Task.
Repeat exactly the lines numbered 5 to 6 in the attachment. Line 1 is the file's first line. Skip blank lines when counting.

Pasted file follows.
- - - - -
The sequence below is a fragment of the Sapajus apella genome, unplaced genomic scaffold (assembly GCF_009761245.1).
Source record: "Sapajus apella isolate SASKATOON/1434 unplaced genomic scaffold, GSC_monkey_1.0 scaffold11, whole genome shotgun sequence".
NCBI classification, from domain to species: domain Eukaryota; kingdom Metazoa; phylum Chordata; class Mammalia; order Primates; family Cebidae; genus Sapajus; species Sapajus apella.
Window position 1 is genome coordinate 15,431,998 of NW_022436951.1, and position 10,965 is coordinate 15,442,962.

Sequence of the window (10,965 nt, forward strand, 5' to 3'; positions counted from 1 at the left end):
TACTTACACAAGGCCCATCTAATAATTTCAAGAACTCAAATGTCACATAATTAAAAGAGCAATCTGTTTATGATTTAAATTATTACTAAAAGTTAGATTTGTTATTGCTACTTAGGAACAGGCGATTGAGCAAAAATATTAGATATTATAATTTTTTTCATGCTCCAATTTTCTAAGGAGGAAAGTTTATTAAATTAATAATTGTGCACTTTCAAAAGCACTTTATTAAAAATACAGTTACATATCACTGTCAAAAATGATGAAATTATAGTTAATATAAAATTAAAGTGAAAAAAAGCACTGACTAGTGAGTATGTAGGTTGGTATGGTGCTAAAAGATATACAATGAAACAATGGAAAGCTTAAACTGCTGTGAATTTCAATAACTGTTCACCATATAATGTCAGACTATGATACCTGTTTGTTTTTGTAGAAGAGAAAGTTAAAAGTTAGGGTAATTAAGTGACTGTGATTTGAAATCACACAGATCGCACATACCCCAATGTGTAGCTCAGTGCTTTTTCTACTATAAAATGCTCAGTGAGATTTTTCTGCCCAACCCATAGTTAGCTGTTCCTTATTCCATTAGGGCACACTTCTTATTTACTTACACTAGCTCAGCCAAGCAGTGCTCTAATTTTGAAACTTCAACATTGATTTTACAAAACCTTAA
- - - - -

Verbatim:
Sequence of the window (10,965 nt, forward strand, 5' to 3'; positions counted from 1 at the left end):
TACTTACACAAGGCCCATCTAATAATTTCAAGAACTCAAATGTCACATAATTAAAAGAGCAATCTGTTTATGATTTAAATTATTACTAAAAGTTAGATTTGTTATTGCTACTTAGGAACAGGCGATTGAGCAAAAATATTAGATATTATAATTTTTTTCATGCTCCAATTTTCTAAGGAGGAAAGTTTATTAAATTAATAATTGTGCACTTTCAAAAGCACTTTATTAAAAATACAGTTACATATCACTGTCAAAAATGATGAAATTATAGTTAATATAAAATTAAAGTGAAAAAAAGCACTGACTAGTGAGTATGTAGGTTGGTATGGTGCTAAAAGATATACAATGAAACAATGGAAAGCTTAAACTGCTGTGAATTTCAATAACTGTTCACCATATAATGTCAGACTATGATACCTGTTTGTTTTTGTAGAAGAGAAAGTTAAAAGTTAGGGTAATTAAGTGACTGTGATTTGAAATCACACAGATCGCACATACCCCAATGTGTAGCTCAGTGCTTTTTCTACTATAAAATGCTCAGTGAGATTTTTCTGCCCAACCCATAGTTAGCTGTTCCTTATTCCATTAGGGCACACTTCTTATTTACTTACACTAGCTCAGCCAAGCAGTGCTCTAATTTTGAAACTTCAACATTGATTTTACAAAACCTTAA